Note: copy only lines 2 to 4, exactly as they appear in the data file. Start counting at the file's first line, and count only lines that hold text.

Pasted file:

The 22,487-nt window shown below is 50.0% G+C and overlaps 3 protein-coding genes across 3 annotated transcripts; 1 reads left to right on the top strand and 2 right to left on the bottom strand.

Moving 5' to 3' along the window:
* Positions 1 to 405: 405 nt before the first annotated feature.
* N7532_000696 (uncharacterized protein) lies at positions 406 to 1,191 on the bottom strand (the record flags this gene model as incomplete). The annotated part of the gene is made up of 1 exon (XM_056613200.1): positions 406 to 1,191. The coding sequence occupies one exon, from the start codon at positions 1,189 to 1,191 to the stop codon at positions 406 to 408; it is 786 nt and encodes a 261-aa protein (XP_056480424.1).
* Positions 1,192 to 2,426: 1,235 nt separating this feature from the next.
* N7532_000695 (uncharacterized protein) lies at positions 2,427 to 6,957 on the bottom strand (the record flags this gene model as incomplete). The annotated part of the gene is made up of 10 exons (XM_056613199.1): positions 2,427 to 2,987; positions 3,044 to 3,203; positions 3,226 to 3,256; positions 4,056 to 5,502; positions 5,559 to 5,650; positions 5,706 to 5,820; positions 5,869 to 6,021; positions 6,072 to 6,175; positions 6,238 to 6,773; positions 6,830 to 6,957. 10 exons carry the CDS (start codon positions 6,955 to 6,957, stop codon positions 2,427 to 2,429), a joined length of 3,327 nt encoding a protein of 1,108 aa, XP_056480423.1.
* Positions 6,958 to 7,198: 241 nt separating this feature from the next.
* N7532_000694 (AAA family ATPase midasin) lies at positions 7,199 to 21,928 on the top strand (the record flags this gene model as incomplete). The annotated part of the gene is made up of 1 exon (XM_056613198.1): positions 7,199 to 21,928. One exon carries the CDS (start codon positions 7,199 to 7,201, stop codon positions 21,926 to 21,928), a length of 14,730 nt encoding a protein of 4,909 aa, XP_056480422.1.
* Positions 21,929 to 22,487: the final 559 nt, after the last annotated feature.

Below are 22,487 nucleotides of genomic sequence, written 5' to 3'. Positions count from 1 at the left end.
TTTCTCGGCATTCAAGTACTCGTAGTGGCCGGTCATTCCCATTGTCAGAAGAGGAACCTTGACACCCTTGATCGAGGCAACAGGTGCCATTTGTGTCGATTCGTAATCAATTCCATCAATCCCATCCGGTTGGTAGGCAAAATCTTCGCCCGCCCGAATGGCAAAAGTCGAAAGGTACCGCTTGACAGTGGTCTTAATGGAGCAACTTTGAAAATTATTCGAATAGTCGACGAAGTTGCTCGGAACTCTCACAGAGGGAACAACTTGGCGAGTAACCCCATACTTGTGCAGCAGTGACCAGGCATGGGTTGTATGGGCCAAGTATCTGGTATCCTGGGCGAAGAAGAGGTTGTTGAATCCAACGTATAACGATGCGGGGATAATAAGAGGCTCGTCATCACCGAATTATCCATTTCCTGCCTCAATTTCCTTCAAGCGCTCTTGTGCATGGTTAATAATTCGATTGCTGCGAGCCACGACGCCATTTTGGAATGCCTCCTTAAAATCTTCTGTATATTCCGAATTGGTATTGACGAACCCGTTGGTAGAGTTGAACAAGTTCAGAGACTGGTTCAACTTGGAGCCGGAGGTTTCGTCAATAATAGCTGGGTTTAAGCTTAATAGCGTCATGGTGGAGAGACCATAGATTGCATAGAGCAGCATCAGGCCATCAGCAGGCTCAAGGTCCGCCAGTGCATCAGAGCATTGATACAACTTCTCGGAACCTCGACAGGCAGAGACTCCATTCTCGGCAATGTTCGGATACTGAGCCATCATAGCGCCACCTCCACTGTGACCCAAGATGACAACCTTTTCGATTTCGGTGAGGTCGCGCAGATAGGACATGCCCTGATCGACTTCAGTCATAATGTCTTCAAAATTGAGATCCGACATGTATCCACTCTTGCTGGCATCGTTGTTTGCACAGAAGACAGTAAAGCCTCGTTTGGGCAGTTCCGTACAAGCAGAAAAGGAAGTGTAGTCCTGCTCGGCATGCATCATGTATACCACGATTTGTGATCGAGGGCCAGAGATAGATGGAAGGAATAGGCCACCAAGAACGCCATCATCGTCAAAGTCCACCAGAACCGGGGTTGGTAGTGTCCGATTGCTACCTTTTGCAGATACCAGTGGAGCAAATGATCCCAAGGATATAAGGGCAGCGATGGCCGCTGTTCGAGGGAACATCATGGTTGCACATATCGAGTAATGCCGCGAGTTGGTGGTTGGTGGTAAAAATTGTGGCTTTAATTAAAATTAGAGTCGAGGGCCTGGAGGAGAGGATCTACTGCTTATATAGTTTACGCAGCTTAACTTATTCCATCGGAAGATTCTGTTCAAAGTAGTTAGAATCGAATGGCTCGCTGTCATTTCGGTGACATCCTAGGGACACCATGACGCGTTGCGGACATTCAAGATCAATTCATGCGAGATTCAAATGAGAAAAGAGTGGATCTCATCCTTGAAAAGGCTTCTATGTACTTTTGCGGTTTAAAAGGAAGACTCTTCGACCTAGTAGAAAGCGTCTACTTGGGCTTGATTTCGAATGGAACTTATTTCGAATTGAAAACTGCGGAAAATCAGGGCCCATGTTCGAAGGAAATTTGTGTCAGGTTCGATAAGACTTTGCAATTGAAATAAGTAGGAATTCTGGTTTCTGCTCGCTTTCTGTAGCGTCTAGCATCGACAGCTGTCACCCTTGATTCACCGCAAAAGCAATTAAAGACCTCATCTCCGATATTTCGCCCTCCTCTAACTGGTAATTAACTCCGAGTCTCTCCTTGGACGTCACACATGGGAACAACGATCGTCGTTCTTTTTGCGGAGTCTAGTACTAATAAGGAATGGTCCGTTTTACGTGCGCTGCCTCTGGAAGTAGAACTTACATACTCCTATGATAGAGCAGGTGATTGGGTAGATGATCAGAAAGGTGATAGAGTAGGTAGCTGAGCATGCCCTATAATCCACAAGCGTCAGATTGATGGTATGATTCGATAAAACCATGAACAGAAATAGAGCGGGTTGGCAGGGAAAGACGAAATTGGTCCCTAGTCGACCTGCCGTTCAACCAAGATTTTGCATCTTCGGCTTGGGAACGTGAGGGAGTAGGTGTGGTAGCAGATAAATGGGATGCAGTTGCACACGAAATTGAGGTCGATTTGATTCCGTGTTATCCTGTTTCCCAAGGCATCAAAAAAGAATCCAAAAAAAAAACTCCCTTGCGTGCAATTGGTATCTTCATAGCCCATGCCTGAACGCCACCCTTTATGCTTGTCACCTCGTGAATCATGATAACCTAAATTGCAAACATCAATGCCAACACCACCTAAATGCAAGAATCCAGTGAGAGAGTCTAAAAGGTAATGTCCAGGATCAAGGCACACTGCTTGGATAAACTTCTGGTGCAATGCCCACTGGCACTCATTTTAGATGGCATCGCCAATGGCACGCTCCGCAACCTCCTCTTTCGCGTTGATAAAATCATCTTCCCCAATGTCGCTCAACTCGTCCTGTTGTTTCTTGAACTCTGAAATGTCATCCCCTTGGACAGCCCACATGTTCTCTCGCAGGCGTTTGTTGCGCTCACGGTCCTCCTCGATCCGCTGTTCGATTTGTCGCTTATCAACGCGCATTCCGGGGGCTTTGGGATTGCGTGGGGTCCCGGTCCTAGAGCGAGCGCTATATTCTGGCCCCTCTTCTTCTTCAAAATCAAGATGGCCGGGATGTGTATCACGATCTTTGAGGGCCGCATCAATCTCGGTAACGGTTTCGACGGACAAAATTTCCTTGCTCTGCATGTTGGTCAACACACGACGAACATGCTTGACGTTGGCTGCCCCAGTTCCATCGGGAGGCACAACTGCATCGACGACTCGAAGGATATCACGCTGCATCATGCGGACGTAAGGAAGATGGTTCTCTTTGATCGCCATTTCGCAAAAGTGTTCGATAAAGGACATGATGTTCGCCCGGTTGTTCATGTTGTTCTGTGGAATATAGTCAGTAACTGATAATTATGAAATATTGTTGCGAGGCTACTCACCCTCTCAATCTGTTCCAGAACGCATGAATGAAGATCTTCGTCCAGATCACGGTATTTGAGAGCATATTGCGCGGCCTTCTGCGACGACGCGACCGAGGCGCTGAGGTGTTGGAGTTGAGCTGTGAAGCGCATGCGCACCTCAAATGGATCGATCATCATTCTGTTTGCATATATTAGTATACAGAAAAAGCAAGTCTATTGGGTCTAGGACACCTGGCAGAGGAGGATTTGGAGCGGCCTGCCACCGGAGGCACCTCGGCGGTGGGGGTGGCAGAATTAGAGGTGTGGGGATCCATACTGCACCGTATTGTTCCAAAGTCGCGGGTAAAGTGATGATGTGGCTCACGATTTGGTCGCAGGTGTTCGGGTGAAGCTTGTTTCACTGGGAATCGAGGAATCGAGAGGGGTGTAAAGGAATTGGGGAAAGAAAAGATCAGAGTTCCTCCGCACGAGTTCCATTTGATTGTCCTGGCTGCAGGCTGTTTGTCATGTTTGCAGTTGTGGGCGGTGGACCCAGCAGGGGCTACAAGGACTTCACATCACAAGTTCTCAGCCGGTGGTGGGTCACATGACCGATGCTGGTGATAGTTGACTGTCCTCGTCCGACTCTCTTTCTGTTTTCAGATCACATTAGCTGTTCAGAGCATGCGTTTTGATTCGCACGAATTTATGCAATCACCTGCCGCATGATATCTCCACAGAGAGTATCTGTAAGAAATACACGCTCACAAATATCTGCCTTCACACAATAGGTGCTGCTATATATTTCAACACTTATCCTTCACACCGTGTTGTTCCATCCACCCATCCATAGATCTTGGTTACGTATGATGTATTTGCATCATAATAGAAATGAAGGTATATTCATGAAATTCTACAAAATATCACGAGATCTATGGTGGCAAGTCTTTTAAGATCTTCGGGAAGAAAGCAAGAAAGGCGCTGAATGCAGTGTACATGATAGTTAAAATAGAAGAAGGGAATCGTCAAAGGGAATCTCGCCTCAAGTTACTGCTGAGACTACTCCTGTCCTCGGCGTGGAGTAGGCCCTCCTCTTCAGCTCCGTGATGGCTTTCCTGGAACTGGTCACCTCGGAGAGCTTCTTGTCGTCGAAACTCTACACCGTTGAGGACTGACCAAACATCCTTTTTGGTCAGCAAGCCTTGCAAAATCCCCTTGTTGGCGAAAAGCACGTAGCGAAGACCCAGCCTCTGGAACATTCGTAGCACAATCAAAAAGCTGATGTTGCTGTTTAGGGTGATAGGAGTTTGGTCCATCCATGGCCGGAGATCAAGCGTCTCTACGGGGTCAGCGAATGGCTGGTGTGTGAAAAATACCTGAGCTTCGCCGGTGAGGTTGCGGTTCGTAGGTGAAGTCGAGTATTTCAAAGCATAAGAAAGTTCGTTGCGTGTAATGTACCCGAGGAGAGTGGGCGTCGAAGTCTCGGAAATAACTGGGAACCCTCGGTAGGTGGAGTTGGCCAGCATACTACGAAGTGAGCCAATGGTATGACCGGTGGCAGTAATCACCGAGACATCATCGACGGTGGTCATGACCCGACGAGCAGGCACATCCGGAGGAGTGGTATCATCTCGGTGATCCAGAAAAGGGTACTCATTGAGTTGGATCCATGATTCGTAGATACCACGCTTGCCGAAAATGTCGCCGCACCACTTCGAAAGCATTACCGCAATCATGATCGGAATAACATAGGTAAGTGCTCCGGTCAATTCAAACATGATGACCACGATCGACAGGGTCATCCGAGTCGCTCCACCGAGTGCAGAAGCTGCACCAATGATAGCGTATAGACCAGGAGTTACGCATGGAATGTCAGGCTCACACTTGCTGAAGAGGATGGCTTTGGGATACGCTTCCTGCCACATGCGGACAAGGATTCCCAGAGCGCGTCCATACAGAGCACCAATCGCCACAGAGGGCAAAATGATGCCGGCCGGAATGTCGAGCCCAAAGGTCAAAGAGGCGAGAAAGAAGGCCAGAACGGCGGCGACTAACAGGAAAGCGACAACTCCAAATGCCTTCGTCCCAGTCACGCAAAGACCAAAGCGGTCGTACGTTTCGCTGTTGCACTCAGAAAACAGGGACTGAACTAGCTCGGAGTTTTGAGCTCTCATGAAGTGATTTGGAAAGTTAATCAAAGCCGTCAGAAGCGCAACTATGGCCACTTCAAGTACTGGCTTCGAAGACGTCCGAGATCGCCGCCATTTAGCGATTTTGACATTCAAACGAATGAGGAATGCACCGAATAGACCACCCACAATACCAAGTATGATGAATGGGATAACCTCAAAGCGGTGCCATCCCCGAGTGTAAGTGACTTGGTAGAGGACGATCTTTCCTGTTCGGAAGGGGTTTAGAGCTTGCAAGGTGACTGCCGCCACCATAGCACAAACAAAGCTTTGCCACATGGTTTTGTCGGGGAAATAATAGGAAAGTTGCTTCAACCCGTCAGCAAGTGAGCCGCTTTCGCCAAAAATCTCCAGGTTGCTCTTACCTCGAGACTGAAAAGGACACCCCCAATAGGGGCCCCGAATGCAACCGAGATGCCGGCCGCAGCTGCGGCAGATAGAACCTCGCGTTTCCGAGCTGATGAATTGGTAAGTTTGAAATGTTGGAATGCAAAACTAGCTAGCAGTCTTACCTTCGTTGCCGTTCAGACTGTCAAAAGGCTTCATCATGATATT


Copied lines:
Moving 5' to 3' along the window:
* Positions 1 to 405: 405 nt before the first annotated feature.
* N7532_000696 (uncharacterized protein) lies at positions 406 to 1,191 on the bottom strand (the record flags this gene model as incomplete). The annotated part of the gene is made up of 1 exon (XM_056613200.1): positions 406 to 1,191. The coding sequence occupies one exon, from the start codon at positions 1,189 to 1,191 to the stop codon at positions 406 to 408; it is 786 nt and encodes a 261-aa protein (XP_056480424.1).